There are some rare earth metals that are vital to electric motor production, lithium-ion battery storage, and other electric vehicle concerns. One of them, dysprosium, is essential for almost all electric motor and generator applications: cars, wind turbines, and more.
A recent report in the Times Online says that China currently holds 95% of that and other rare earth metals’ production. Byron King, an analyst of commodities, puts that number at 97% and the Financial Times says it’s over 90%. Any of those three numbers says that not only are these things rare, they’re under the almost exclusive control of China.
Since dysprosium is so vital to electric vehicle and motor production, does this mean that we’re trading energy dependence from one foreign power to another? Going from the MIddle East to China with our energy dependence?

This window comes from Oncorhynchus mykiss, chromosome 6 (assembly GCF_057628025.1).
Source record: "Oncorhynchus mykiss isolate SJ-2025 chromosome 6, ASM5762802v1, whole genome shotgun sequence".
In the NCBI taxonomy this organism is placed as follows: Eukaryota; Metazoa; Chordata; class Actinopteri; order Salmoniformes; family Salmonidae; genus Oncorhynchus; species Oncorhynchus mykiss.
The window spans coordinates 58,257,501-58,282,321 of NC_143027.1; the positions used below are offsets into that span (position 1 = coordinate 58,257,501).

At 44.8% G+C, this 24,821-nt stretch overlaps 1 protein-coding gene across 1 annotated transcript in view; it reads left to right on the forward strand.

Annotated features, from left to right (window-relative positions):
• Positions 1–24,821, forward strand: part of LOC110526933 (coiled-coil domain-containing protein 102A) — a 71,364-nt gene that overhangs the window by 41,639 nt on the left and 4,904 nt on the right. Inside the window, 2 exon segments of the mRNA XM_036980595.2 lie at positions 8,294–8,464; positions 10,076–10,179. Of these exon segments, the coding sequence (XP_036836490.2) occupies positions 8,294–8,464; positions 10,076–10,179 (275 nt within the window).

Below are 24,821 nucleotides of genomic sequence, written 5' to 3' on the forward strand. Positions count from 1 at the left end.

Several rare earth metals are present in almost all magnets, which are central to the design of nearly all electric turbine generators and high-output electric motors as well.
So can we move to make ourselves independent by finding our own supplies of these rare earth metals closer to home? Maybe, but that involves speculation, mining, and purification. We have little technology in the Americas for that and many roadblocks for the implementation here.
Not only does mining for these metals take years to establish, but like all mining, it’s destructive and likely to occur on land that environmental lobbies would prefer to see protected. This leads to sort of a conundrum.
The problem here isn’t just with the production of electrics. Hybrids, including hydrogen fuel-cell hybrids, are in the same boat.
I don’t have the answers to this question, but it’s one that needs addressing. We can’t just ignore it. We could literally be trading oil dependence for heavy earth metals dependence and end up no closer to energy independence than we were before.
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